This is a guest post by David Turnbull.
Being busy is considered the opposite of laziness. It’s not. Laziness is likened to sloth-like activity, performing tasks slowly and begrudgingly. And that’s no different from busy work which fills most our lives. We do things because we’re too lazy not to do them.
Never ending busyness means you are too lazy to:
- Set priorities. When you really know what needs to get done you do it much faster than when you’re mind is scattered and unfocused. Get out a piece of paper and answer this question “What is the #1 task I should get done today?” Write that down and get to work.
- Become effective. Effectiveness is getting important stuff done. I recommend Peter Drucker’s “The Effective Executive” for great practical tips on being effective but you basically need to identify what’s important, set strict deadlines (I’m a fan of e.ggtimer.com personally) and use clearly defined metrics as accountability tools.
- Make touch choices. Saying “Yes” has its advantages in life, but saying “No” is a key aspect in killing busy work. There are always a billion opportunities out there that may tempting to follow up on. Learn to persist with what you’re already doing and turn down everything else. If an opportunity has any staying power it’ll still be available in the future.
- Fill your time with fulfilling activities. Fulfilling activities take time, energy and focus, but by their very nature make life worth living. Busy work protects us from making an effort to experience life. Don’t let it.
- Be idle. Idleness is hard. And I’m not talking about the idleness of sitting on the couch watching TV. Try just sitting and thinking for 30-60 minutes at a time. You’ll most likely fidget, suddenly have the urge to check your email inbox or soon become bored of your own thoughts. That’s a weakness. Practice listening to your own thoughts and enjoying your own company.
- Consider your direction. Where are you going? Whenever you’re working on something think about whether or not the outcome will matter in the overall scheme of things. Is it part of the bigger picture?
- Question yourself. Always be questioning yourself – your motivations, intentions, desires, actions and thoughts. Don’t do things or behave a certain way because it’s the way things have been done in the past. Challenge conventions.
- Setup systems. Systems aren’t exactly dull but they help streamline repetitive processes. Instead of doing the same task 100 times in 100 different ways attempt it 2-3 times with different methods. Which is the most efficient? Stick with that. The added benefit is that this will allow you to…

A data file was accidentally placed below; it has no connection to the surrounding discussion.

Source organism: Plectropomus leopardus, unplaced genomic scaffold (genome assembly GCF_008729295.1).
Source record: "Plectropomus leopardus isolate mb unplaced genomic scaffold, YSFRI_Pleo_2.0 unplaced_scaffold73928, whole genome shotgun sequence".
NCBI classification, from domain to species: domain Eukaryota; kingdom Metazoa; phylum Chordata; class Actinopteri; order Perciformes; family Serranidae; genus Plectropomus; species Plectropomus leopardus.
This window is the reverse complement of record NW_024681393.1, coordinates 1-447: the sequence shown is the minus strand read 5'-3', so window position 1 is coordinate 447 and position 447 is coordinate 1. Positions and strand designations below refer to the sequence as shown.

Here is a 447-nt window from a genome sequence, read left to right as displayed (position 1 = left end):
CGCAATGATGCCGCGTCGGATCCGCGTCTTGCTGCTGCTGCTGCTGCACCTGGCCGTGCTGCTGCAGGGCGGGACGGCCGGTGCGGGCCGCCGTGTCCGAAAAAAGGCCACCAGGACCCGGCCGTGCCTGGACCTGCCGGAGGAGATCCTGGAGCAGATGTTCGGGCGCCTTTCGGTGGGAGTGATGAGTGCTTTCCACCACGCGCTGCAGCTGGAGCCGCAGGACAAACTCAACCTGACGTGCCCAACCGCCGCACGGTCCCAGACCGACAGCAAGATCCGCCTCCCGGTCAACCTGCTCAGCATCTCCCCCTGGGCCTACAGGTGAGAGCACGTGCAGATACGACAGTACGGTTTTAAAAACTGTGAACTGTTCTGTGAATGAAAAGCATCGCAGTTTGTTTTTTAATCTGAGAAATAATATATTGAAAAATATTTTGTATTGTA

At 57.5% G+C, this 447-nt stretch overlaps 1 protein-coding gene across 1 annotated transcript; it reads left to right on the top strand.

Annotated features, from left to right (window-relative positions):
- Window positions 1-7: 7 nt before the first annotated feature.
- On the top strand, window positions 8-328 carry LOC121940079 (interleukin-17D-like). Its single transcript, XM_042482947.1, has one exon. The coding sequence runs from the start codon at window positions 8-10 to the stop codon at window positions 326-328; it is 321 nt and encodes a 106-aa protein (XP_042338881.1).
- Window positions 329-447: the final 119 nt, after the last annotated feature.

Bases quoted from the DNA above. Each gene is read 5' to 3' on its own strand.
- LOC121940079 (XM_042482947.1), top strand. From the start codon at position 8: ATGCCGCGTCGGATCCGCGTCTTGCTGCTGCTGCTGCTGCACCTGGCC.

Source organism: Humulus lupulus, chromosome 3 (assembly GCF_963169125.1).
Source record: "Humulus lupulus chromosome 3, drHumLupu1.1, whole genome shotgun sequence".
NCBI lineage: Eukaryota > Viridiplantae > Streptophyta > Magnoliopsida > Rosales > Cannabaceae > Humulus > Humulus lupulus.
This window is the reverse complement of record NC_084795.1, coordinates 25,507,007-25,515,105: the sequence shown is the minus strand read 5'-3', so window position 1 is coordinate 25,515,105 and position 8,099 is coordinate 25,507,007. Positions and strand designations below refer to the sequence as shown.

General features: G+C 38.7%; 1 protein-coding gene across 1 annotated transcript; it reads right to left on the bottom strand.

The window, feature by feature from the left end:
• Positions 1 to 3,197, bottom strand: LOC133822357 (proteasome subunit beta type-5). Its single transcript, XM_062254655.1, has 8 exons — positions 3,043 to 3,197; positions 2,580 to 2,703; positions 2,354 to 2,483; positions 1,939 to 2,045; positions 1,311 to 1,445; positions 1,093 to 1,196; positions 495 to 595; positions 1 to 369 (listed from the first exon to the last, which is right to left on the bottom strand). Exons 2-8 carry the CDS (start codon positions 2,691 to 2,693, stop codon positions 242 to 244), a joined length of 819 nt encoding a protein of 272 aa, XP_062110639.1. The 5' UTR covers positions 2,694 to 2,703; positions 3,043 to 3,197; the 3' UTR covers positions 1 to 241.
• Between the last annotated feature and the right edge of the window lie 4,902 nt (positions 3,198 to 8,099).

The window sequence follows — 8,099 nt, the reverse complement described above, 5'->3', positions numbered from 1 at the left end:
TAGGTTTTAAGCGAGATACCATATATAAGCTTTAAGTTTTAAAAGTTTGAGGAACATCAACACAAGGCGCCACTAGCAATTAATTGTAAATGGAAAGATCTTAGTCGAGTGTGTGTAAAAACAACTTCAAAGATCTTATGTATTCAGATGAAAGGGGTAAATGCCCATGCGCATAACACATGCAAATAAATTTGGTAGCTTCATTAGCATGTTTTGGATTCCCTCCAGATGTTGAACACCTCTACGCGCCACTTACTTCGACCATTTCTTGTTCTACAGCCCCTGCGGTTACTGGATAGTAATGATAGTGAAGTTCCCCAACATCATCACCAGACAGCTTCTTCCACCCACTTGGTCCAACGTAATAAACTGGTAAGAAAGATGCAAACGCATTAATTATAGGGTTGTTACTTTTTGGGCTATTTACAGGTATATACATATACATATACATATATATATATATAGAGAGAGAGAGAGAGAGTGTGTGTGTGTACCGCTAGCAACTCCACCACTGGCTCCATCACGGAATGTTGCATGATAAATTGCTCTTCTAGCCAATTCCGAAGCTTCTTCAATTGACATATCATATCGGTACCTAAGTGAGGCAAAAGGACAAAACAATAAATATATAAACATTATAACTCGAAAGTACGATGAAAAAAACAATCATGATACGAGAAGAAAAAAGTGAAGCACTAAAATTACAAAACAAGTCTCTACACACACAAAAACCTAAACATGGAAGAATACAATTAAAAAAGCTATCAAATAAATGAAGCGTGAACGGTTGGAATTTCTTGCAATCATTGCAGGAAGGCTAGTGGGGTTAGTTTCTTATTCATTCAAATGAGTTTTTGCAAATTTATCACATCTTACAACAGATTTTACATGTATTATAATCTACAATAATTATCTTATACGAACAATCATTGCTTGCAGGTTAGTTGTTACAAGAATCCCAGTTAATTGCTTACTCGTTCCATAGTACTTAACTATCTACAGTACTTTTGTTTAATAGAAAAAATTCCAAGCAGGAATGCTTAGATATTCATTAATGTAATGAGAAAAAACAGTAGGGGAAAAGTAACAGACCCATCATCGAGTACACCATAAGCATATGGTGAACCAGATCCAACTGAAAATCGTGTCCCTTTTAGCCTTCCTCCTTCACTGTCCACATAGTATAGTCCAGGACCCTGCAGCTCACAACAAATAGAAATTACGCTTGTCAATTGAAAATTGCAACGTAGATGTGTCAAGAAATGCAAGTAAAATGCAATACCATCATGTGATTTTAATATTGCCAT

- Automate or outsource repetitive (but necessary) tasks. After eliminating the unnecessary there may be tasks that you still have to do that you find dull and repetitive. Either find software to automate the process, use a program such as Automator to create macros or outsource the work using a site such as eLance or AskSunday for personal tasks.
- Disconnect. I know how difficult it is to disconnect. The internet is addictive, a wonderland of distraction and false importance. Pull out the ethernet cable or disable wireless and get off the computer. Work creates itself if you let it.
- Improve yourself. You’re not perfect and you never will be. But that doesn’t matter! What does matter is putting zero effort into becoming a better you because you’re apparently swamped with so-called “urgent” tasks. Continue learning and evolving.
- Appreciate what you have. We work more because we believe we’ll get more in return. And to an extent that is true. But the problem is, where does “more” end? Just stop and realise what you have. Don’t work out of attachment to acquisition.
- Enjoy what you have. It’s not just a matter of appreciating it. Buy a new fancy tennis racquet recently? Go play some tennis. Traveled into the future and bought a copy of Modern Warfare 2? Pop that bad boy into your 360 and rack up some achievements. You have more than you probably even realise. Enjoy it.
- Make precautions. Fear keeps us busy. Fear of losing what we have. Fear of not reaching our goals. Fear of failure. Ask yourself “how can I prepare for the worst case scenario?” And then do that.
- Track yourself. Install RescueTime on your computer and begin to see how you’re actually spending your time. It was quite a shock for myself to see hours and hours wasted on irrelevant web browsing in a single day.
- Set expectations. Do you interact with customers or an audience of any sort? The happiness of others is important but don’t let their inefficiencies hurt your lifestyle. It’s lazy (and unsustainable) to reply to everyone and everything instantly. Set reasonable expectations before issues crop up.
- Solve problems. Busyness lets us procrastinate, avoiding genuine problems that need solving. Learn how to solve problems.
David Turnbull is a writer who writes about peace of mind, simplicity and geekery at his blog, Adventures of a Barefoot Geek.